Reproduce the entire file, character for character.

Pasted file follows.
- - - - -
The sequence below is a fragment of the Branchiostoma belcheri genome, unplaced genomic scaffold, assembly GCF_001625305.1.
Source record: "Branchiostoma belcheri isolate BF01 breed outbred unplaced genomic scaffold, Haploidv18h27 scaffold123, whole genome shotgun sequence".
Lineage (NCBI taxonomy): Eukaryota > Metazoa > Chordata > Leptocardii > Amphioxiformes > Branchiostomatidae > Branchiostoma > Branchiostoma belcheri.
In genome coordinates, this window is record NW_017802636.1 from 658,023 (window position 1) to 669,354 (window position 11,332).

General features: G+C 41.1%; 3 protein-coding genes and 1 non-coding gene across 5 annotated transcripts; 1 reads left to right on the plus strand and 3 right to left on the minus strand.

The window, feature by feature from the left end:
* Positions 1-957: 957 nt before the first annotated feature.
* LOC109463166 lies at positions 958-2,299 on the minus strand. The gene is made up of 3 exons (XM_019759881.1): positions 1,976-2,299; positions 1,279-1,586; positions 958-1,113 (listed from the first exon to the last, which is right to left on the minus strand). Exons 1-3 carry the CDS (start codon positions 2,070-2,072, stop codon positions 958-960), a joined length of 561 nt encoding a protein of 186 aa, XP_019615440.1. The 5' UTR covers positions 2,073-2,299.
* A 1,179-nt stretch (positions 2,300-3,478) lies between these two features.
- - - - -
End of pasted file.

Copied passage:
The sequence below is a fragment of the Branchiostoma belcheri genome, unplaced genomic scaffold, assembly GCF_001625305.1.
Source record: "Branchiostoma belcheri isolate BF01 breed outbred unplaced genomic scaffold, Haploidv18h27 scaffold123, whole genome shotgun sequence".
Lineage (NCBI taxonomy): Eukaryota > Metazoa > Chordata > Leptocardii > Amphioxiformes > Branchiostomatidae > Branchiostoma > Branchiostoma belcheri.
In genome coordinates, this window is record NW_017802636.1 from 658,023 (window position 1) to 669,354 (window position 11,332).

General features: G+C 41.1%; 3 protein-coding genes and 1 non-coding gene across 5 annotated transcripts; 1 reads left to right on the plus strand and 3 right to left on the minus strand.

The window, feature by feature from the left end:
* Positions 1-957: 957 nt before the first annotated feature.
* LOC109463166 lies at positions 958-2,299 on the minus strand. The gene is made up of 3 exons (XM_019759881.1): positions 1,976-2,299; positions 1,279-1,586; positions 958-1,113 (listed from the first exon to the last, which is right to left on the minus strand). Exons 1-3 carry the CDS (start codon positions 2,070-2,072, stop codon positions 958-960), a joined length of 561 nt encoding a protein of 186 aa, XP_019615440.1. The 5' UTR covers positions 2,073-2,299.
* A 1,179-nt stretch (positions 2,300-3,478) lies between these two features.